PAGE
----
This is the sort of photo which you find on "plants for sale" sites - and it explains the "bicolour" part of the name, as it is a startling contrast of scarlet and bright blue, with added yellow flecks.

But what are they like, in real life?

Well, Gareth's original gift was split and repotted many times, as they are prolific at producing "pups" around the base, which can be easily removed and potted on, to create new plants. 

This is no longer a "rare" plant in South Oxfordshire, I can assure you!

I had so many of them, that I ended up adding some to a little patch of Guerrilla Garden which my neighbour and I created on the piece of scrubby grass in front of our two houses. Partly just to give them a chance to grow, partly because I had too many of them, and partly to give a shock to the vast numbers of dogs whose owner allow them to pee all over the place...heh heh... but mostly because I didn't have the space in my own small garden, to let them grow on.

Fast forward a few years, and yesterday I was cutting back and weeding our little Guerrilla Garden, and lo! and behold, what did I find?

Yes! One of my Fascicularia plants is actually flowering!!

It's about a yard across now, and although the centre hasn't gone blue - yet -  we do have the bright red inner leaves, which are quite startling to see.

This plant has had no nurturing at all - I planted it, and pretty much forgot about it, and up until yesterday, it had been rather smothered by all the other plant there - so much for "requires full sun", as all the books say!

So there you have it, a weird and wonderful plant, which grows perfectly happily in a west-facing bed, in the cold and windy corner in front of my house.


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Monday, 12 September 2022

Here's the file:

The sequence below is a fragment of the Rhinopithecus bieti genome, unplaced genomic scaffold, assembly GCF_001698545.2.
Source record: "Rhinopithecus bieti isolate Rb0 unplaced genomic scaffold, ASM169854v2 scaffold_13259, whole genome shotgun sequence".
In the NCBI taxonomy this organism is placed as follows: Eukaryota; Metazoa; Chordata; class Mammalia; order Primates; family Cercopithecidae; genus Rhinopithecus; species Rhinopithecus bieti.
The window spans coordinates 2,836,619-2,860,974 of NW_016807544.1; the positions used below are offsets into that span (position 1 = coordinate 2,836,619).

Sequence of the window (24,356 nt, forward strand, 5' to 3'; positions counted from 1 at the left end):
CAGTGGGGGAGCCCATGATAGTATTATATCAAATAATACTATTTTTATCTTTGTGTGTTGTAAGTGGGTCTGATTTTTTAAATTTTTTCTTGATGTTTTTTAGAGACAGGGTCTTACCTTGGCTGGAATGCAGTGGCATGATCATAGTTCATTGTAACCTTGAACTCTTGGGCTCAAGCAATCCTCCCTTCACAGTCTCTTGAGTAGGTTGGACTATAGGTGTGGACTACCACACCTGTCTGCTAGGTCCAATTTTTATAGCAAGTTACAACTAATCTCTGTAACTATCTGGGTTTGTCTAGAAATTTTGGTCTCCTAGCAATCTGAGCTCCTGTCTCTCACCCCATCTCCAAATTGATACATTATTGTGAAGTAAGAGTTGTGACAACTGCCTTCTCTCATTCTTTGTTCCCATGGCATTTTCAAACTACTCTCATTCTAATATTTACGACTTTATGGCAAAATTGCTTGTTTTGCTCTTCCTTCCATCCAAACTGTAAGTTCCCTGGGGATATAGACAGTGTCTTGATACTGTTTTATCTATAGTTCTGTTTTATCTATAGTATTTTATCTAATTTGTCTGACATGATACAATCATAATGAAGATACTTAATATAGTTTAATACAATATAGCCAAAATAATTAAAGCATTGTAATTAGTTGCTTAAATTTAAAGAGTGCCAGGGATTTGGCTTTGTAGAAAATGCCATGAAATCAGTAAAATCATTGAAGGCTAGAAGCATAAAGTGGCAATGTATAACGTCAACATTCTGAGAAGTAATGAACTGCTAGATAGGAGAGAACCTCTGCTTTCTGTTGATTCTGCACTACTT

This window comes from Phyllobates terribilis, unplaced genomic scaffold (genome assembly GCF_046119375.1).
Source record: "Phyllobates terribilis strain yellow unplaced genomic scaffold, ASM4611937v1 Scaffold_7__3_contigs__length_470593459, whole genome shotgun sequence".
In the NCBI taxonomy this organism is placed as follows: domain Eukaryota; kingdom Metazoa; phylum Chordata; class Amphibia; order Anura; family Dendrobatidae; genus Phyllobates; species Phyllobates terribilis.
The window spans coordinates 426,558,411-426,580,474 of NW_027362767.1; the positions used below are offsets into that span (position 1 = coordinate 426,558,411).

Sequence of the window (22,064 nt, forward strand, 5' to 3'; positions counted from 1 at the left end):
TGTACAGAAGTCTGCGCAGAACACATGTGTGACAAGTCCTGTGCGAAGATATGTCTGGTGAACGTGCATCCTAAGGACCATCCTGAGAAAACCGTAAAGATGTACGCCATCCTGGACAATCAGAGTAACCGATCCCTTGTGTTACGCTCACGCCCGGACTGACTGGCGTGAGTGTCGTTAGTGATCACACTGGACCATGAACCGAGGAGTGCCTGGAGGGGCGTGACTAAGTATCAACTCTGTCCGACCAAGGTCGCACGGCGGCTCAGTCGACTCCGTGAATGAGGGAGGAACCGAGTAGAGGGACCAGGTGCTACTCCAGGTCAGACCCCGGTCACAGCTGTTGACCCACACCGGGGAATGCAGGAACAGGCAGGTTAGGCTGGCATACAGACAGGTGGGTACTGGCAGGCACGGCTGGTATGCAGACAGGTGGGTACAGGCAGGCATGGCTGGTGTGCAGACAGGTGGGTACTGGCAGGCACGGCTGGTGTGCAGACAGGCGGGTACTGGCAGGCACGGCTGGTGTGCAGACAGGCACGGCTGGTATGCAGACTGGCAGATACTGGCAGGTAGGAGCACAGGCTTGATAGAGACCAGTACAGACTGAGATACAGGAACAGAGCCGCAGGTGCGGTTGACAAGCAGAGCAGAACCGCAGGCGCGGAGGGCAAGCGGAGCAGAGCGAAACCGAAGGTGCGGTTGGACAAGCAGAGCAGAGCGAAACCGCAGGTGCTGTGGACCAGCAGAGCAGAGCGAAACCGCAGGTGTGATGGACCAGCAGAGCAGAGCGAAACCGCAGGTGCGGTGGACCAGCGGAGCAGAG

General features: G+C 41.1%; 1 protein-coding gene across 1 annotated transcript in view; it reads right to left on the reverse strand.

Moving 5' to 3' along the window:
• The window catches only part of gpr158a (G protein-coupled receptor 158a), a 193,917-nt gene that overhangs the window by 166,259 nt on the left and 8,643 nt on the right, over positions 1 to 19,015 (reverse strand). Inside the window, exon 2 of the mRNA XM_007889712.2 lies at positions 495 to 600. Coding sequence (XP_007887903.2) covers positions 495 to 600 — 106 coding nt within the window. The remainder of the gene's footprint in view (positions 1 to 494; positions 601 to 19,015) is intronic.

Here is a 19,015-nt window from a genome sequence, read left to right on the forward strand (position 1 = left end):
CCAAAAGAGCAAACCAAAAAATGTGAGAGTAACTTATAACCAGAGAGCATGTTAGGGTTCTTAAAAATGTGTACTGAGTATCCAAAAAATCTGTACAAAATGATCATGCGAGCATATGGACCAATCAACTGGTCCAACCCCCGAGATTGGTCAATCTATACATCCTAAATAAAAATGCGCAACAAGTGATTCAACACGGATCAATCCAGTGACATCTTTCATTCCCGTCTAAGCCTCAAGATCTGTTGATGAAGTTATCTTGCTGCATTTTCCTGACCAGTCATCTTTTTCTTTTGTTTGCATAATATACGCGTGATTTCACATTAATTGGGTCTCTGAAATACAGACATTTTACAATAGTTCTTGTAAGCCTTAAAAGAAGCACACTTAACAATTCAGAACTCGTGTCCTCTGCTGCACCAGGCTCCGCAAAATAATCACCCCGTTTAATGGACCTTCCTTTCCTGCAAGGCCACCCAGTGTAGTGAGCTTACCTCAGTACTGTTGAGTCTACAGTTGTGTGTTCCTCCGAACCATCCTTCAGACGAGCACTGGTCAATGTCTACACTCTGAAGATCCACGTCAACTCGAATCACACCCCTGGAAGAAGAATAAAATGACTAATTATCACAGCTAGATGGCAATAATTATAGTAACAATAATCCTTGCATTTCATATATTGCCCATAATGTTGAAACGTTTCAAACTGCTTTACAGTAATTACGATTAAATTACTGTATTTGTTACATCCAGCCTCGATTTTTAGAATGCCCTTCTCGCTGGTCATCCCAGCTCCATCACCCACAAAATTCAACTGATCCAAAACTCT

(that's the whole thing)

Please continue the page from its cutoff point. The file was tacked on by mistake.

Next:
September: time to plant up pots for spring flowering!

Gardening is not, generally speaking, an "instant" activity. We are usually thinking ahead in terms of weeks, months, seasons, years, decades.... which is why, incidentally, most professional gardeners detest garden makeover shows on tv, because they are all about instant results, with no thought for the future: and they give the non-gardening public quite the wrong idea! 

Ground Force is the usual example: a fantastic show, great presenters, and yes, it got a lot of people interested in their garden, which is a good thing: in fact, it's a great thing, but it also did a lot of harm to us "real world" gardeners, because Clients would expect us to magically transform their gardens, overnight. I was once actually called and asked to do some "emergency gardening" : I went along to have a look at their neglected, barren, untidy, hideous garden, to be told that they were having a garden party the following weekend, and wanted it "made over" in time for this very important event. I managed not to laugh in their faces, but they honestly thought that one, lone, gardener could retrieve what looked like a decade of neglect, in one afternoon. I think not.

It also raised unrealistic ideas about how a garden should look, when it has just been restructured, redesigned, or "made over" - because they invariably over-stuff the garden with plants, to get that instant effect. There was never any mention made of aftercare, or the ongoing maintenance of the newly made over garden.

In fact, they did start a spin-off, whereby one of the presenters returned to a garden a year or so later: but they were inevitably in a dreadful state, so the series was pulled after, I think, just a few shows. No-one wants to see a failed make-over, after all - and no-one wants to see all the hard work that is required to retrieve an over-planted garden, once it has returned to the wild.

All of which is a rather long-winded introduction to the concept that now, in early Autumn, we need to think about our spring-flowering bulbs.

And this is in my mind, because this week, it was time for the annual "refreshing of the pots" in one of "my" gardens.

The owner has a long row of large terracotta pots along a narrow bed in front of their house, so they like to have splashes of colour there, all year round, to cheer up the approach.

At this time of year, the summer bedding is pretty much finished, so it's time to refresh the pots, and plant them up with spring-flowering bulbs, ready for next year.


 First job: check out the summer planting, and decide what, if any, is worth saving.

In this case, the wallflowers were in quite nice condition, and a couple of the other things, but most of it  was definitely looking tired.

So, out with the old: using a trowel, I carefully removed all the planting.

This revealed the dry, exhausted compost.

The very top layer went into the compost bin, along with the various small weeds: once below that, the tired compost was scattered on the surrounding beds, to mulch down as general "soil conditioner".

Here are the rescued plants - they are a bit like gigantic plugs!